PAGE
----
Twenty years ago, someone who mentioned going to a spa conjured up images of ritzy, high-priced places like Canyon Ranch in the Berkshires or an exotic resort in the Sunbelt.
Today, however, going to a spa often means visiting a place right around the corner, something akin to Indulgence Day Spa in Lexington center.
"People are spending more on themselves nowadays to make them feel and look better," said Laurel Carey, 43, owner of Indulgence, which opened nearly seven years ago.
"And, of course, they want to be pampered" with all kinds of beauty aids and feel-good enhancements, such as manicures and pedicures, facials, massages, and seaweed or mud wraps, said Carey, adding that 95 percent of her clients are women.
Her facility is typical of the estimated 12,000 to 16,000 day spas that have sprung up around the country since the 1990s, said Hannelore Leavy, executive director of The Day Spa Association, based in Union City, N.J.
"What once were hair salons, skin-care salons, nail salons, are now calling themselves spas, offering these and other services" under one roof, Leavy said.
And with "individuals living longer and staying in business longer, preserving one's looks is a big motivator for using a local spa," Leavy said.
Before becoming a small-business owner, Carey managed a hair, skin, and nail salon in Waltham. "I was looking to buy into a business, but ended up starting my own after a Waltham client said there was space available in a Lexington building catering to wellness services," she said about the small Mews complex off Muzzey Street.
Carey, who lives in Lexington, said she then "called in every favor I could from family and friends, receiving $100,000, which was enough to open with six full- and part-time employees."
Her firm's annual gross, she said, has increased every year since then, and in 2007 is expected to be $700,000. There are now 18 full- and part-time workers.
One of her first customers was Georgianna Gannon of Needham, who has known Carey since the latter's Waltham days.
"Laurel's timing in setting up a spa was wonderful, because she got in ahead of the pack," said Gannon, 66, who now visits Carey's establishment every two weeks for a pedicure, facial, and to buy some skin-care products. Her husband, daughter, and daughter-in-law are occasional clients as well for what she calls "another form of one-stop shopping that's affordable."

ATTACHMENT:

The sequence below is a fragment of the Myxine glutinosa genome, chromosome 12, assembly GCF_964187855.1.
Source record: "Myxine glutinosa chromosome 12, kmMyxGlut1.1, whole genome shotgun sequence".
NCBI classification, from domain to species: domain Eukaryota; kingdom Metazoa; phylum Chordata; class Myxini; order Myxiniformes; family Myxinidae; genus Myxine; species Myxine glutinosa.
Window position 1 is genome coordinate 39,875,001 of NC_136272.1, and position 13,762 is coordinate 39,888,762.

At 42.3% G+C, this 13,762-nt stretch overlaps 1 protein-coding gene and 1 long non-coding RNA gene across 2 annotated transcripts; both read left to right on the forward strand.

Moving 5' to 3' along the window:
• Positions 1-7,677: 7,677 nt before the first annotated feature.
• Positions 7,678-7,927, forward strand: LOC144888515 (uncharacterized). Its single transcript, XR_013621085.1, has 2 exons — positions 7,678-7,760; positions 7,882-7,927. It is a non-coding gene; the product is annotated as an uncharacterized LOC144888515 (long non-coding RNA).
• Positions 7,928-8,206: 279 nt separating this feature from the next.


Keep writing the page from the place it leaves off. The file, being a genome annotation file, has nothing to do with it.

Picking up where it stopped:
Carey said she has about 400 customers who come in at least twice a month, typically for a 1 1/2-hour visit. Four treatment rooms in the recently expanded 1,400-square-foot quarters are used for massages, waxing, and other procedures requiring privacy.
Many customers request basic manicures ($18) and pedicures ($30), Carey said, emphasizing, though, that available services are wide-ranging, including a "sunless tanning treatment" ($35), a seaweed- and mineral-based facial ($95), a European-style body wrap ($100), and the "Ultimate Indulgence" ($280) -- a Swedish massage, facial, manicure and pedicure, and a light lunch. "Some customers signing up for the 'Ultimate' will spend five hours here."
Employees receive commissions of 45 to 50 percent, she said.
New services being contemplated are "trendy" laser hair-removal procedures and eyelash extensions, Carey said.
In the past, she said, there have been a few special events featuring a plastic surgeon applying Botox and other drugs to reduce wrinkling. "But we don't want to get into this on a regular basis, because of the liability aspects," she said.
Perhaps in a couple of years, Carey said, she would like to open a day spa for men in a city like Cambridge. "Men are apprehensive about coming into a spa catering to women primarily. Yet they want some of the same services: manicures, facials, massages."
There is a good deal of competition in the area, she said. "But we think what sets us apart from others are the sanitation aspects -- customers can feel safe here -- and lower prices as a whole."
A bigger challenge is retaining staff, she said. "Technicians in this industry are somewhat transient."
Although she handles all sorts of administrative matters, "I still consider myself a working technician," she said, noting that her specialty is artificial nails.